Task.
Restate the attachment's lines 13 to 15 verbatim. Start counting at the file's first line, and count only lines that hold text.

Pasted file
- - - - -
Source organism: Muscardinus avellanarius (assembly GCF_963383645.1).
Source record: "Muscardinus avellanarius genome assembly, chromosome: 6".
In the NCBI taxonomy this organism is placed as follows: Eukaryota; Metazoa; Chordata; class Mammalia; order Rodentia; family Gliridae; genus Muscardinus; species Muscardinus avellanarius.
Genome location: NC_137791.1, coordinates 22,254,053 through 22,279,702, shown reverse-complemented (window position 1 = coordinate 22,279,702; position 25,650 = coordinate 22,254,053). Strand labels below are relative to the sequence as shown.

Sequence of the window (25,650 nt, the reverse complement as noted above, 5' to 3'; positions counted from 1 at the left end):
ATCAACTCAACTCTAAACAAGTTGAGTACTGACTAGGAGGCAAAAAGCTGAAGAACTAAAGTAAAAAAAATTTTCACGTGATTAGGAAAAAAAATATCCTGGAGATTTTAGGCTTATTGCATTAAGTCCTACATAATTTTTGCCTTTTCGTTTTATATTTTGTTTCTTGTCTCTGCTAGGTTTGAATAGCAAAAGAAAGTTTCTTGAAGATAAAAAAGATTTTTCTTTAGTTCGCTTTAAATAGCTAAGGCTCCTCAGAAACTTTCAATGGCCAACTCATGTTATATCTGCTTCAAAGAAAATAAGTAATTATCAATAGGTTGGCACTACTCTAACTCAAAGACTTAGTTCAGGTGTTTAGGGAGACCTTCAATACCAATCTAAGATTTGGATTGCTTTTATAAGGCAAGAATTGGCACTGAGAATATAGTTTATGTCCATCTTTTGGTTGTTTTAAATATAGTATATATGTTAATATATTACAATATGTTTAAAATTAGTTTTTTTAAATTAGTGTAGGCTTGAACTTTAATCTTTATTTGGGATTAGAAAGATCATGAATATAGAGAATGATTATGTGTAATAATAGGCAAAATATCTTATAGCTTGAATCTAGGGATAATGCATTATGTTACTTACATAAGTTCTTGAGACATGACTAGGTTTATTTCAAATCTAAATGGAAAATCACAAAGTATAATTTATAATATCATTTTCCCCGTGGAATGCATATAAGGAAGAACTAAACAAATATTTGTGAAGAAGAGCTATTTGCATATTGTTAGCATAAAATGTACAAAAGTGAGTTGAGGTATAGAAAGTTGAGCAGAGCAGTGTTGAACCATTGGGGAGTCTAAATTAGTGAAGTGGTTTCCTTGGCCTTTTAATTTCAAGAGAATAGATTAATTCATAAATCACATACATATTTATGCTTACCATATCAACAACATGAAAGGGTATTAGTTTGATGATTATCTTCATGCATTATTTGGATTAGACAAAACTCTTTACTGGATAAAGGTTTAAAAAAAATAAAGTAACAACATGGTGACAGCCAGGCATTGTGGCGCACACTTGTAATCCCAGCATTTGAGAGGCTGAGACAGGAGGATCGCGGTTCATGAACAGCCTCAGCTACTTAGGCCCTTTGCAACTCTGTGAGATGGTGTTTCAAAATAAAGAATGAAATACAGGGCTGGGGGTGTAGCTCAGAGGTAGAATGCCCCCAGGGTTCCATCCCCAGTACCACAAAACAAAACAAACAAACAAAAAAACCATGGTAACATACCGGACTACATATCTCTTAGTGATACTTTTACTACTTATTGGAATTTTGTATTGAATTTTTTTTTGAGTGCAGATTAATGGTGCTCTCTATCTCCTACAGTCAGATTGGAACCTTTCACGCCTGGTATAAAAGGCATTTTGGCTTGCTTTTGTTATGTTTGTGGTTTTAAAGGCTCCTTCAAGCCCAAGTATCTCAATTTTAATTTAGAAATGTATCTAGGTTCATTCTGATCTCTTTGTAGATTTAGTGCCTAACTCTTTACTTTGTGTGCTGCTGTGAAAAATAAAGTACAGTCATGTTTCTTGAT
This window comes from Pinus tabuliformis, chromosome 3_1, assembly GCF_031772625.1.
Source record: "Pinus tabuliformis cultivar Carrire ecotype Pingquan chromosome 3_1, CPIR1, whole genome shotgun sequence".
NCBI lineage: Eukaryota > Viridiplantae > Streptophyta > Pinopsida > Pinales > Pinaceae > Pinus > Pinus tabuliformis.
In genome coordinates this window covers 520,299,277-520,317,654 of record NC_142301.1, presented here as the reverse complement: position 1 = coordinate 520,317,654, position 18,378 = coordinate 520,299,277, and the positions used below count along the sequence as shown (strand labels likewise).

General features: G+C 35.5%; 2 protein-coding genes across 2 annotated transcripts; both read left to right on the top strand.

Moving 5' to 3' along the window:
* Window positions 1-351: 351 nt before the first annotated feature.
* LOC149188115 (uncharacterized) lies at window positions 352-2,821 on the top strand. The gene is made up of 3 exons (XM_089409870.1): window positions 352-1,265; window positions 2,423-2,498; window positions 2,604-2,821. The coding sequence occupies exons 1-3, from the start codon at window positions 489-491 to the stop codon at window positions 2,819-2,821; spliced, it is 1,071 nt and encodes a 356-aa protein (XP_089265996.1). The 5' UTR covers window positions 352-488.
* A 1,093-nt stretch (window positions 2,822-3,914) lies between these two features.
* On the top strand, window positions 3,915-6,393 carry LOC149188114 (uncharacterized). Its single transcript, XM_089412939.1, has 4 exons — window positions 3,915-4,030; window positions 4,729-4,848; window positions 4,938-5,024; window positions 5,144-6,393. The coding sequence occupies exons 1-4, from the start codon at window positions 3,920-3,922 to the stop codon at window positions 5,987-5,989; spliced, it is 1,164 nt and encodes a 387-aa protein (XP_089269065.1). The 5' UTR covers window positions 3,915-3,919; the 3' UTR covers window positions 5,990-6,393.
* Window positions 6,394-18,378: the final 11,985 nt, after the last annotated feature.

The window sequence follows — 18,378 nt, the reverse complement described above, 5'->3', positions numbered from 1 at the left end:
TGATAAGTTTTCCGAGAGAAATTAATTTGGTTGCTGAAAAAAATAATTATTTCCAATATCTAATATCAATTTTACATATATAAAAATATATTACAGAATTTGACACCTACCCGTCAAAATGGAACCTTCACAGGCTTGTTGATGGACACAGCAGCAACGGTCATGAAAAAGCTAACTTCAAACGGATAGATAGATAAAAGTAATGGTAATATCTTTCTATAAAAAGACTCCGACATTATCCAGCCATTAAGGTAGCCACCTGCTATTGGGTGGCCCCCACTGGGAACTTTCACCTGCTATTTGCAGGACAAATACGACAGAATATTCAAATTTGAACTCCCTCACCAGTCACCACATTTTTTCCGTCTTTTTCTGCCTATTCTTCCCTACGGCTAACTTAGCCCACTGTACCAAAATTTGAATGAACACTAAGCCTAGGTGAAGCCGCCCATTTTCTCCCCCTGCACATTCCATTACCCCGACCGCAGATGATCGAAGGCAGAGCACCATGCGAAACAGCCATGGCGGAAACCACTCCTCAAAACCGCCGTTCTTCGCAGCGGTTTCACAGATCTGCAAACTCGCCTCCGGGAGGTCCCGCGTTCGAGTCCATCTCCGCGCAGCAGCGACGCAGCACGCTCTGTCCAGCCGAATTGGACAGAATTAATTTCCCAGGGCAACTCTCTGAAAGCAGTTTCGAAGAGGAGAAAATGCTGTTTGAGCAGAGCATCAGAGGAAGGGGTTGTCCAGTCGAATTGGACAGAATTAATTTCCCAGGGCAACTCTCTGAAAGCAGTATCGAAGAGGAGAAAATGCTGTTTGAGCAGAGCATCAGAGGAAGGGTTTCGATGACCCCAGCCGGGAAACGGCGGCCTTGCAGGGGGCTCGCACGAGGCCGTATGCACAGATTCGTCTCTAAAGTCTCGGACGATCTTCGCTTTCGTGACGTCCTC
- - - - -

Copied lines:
* Window positions 1-351: 351 nt before the first annotated feature.
* LOC149188115 (uncharacterized) lies at window positions 352-2,821 on the top strand. The gene is made up of 3 exons (XM_089409870.1): window positions 352-1,265; window positions 2,423-2,498; window positions 2,604-2,821. The coding sequence occupies exons 1-3, from the start codon at window positions 489-491 to the stop codon at window positions 2,819-2,821; spliced, it is 1,071 nt and encodes a 356-aa protein (XP_089265996.1). The 5' UTR covers window positions 352-488.
* A 1,093-nt stretch (window positions 2,822-3,914) lies between these two features.